In honor of Women’s History Month, Doing More Today is focusing on women-owned small businesses that make an impact in their community.
When she started out, Shannon Hege started “taking care of a few kiddoes” at a local daycare, Kelley’s Exclusive Child Care had been around since 1989. But after Hege and her husband purchased it, word of mouth quickly spread, demand increased, and good fortune followed.
“The neighbors next door moved out and asked if the business would be interested in purchasing their home,” Hege said. “The rest is history.”
And that’s how Kelley’s Exclusive Child Care grew and grew in Indianapolis. The focus was on providing love, education and nurturing in an environment that felt like home.
And, for more than 20 years, Hege, her husband and staff focused on building a small business and helping new generations. But when the pandemic came, they realized they were needed more than ever. Parents were losing childcare opportunities and competitors were closing. And calls began pouring in to Kelley’s for help.
“There’s really a lack of childcare in the area they operate,” said Matt Matthews, a Regions banker. “I have three children all in daycare, and just finding a spot is very competitive. Then, with COVID, finding the right day care became even more difficult.”
Making things worse, as other daycares closed two childcare centers in Hege’s northeast Indianapolis community were shut down by the state of Indiana. Already packed to capacity, Kelley’s had a two-year waiting list.
A void became a crisis. That’s where Matthews and Regions Relationship Manager Matthew Stoops stepped up.
“I was introduced to Shannon and Mr. Hege three years ago,” Stoops said. “They had purchased the daycare they were operating and were looking to buyout their contract with SBA financing.”
Matthews and Stoops arranged the financing, and Kelley’s Exclusive Child Care took another step forward. But the next move would be overwhelming.
Hege knew there was a need for childcare in Geist, an Indianapolis suburb. But with everything else exploding during the pandemic, new construction would cost a minimum of $4 million – a daunting figure for any entrepreneur.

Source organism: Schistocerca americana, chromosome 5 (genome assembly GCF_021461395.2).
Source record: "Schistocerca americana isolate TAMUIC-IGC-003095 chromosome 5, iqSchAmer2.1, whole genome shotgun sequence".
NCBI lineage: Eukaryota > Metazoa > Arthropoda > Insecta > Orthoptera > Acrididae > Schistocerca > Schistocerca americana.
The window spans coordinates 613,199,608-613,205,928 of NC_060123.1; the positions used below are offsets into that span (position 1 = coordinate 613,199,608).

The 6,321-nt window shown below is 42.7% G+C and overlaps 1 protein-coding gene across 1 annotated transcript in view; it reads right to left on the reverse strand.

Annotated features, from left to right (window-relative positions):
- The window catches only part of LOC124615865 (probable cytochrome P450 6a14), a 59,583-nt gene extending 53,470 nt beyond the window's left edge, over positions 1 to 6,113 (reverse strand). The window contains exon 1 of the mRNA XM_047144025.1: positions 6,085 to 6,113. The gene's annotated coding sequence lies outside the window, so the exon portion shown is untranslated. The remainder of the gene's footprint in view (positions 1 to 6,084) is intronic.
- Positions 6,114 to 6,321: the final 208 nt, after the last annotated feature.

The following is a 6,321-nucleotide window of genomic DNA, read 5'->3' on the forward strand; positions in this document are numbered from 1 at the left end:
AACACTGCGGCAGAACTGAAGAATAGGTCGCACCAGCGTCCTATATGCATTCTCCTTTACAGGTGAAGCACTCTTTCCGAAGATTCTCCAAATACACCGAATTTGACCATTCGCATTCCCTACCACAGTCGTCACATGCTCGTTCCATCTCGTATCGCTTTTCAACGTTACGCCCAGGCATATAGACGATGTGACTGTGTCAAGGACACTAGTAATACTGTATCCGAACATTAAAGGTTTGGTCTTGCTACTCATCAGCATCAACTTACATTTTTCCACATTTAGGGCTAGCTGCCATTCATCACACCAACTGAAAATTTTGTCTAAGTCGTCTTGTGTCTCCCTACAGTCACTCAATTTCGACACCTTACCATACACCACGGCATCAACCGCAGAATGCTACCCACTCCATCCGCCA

Stoops suggested they look at existing properties instead, and a broker found a former Montessori School in Geist that would triple Kelley’s capacity. Having already established a relationship with Regions, Hege looked to Matthews and Stoops for funding for $1.5 million to buy and renovate.
And that’s how Shannon’s Exclusive Child Care at Geist came to be, opening recently.
Hege, who has a degree in early childhood education, quickly found out that the reaction to the new location was overwhelming.
“When COVID first started, there was a lot of hesitancy about bringing children in,” she said. “But with parents having to get back to work, it became a great advantage that they could return and know their children were getting quality care. The business remains steady. And, as a mom myself, I know how difficult it is for a parent to leave their child with a stranger.”
Matthews said the business grew because of Hege’s passion and hard work.
“They expanded because they saw a need in the community,” he said. “And when COVID hit, the need was bigger than ever.”
As a parent, Hege wants a clean, nurturing environment, one that helps create a personalized relationship.
“I try to connect with the parents and make sure the kiddoes are in a safe environment,” she said. “That’s what keeps my passion alive.”
For now, Hege is content with two locations. But if need continues to grow, she knows who to call for help.
“Matt Stoops is a ray of life,” Hege said. “He’s our banker, but I know him as a real person – a father and husband. I’ve met his wife. And he’s gone above and beyond helping us get here. Having his help and hearing the confidence in his answers let us know we were making the right move.”